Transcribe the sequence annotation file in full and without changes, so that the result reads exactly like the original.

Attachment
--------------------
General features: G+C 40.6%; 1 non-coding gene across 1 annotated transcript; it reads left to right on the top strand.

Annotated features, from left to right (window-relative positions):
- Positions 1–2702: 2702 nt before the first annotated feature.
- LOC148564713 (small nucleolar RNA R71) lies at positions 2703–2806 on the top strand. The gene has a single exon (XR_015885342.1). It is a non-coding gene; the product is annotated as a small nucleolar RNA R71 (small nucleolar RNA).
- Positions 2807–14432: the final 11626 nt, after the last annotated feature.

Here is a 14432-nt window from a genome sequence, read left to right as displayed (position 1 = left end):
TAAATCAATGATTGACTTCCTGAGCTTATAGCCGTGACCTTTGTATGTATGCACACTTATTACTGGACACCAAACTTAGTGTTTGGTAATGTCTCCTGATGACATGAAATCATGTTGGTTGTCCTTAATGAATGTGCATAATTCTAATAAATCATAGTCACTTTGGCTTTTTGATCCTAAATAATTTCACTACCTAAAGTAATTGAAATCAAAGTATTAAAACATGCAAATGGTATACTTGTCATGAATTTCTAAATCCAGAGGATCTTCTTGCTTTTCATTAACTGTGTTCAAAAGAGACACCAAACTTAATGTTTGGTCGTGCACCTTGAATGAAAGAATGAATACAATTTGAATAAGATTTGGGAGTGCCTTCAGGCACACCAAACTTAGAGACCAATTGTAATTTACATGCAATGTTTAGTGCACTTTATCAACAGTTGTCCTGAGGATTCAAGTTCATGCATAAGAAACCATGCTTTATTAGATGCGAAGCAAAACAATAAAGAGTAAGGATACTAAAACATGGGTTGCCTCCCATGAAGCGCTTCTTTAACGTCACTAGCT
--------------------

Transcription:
General features: G+C 40.6%; 1 non-coding gene across 1 annotated transcript; it reads left to right on the top strand.

Annotated features, from left to right (window-relative positions):
- Positions 1–2702: 2702 nt before the first annotated feature.
- LOC148564713 (small nucleolar RNA R71) lies at positions 2703–2806 on the top strand. The gene has a single exon (XR_015885342.1). It is a non-coding gene; the product is annotated as a small nucleolar RNA R71 (small nucleolar RNA).
- Positions 2807–14432: the final 11626 nt, after the last annotated feature.

Here is a 14432-nt window from a genome sequence, read left to right as displayed (position 1 = left end):
TAAATCAATGATTGACTTCCTGAGCTTATAGCCGTGACCTTTGTATGTATGCACACTTATTACTGGACACCAAACTTAGTGTTTGGTAATGTCTCCTGATGACATGAAATCATGTTGGTTGTCCTTAATGAATGTGCATAATTCTAATAAATCATAGTCACTTTGGCTTTTTGATCCTAAATAATTTCACTACCTAAAGTAATTGAAATCAAAGTATTAAAACATGCAAATGGTATACTTGTCATGAATTTCTAAATCCAGAGGATCTTCTTGCTTTTCATTAACTGTGTTCAAAAGAGACACCAAACTTAATGTTTGGTCGTGCACCTTGAATGAAAGAATGAATACAATTTGAATAAGATTTGGGAGTGCCTTCAGGCACACCAAACTTAGAGACCAATTGTAATTTACATGCAATGTTTAGTGCACTTTATCAACAGTTGTCCTGAGGATTCAAGTTCATGCATAAGAAACCATGCTTTATTAGATGCGAAGCAAAACAATAAAGAGTAAGGATACTAAAACATGGGTTGCCTCCCATGAAGCGCTTCTTTAACGTCACTAGCT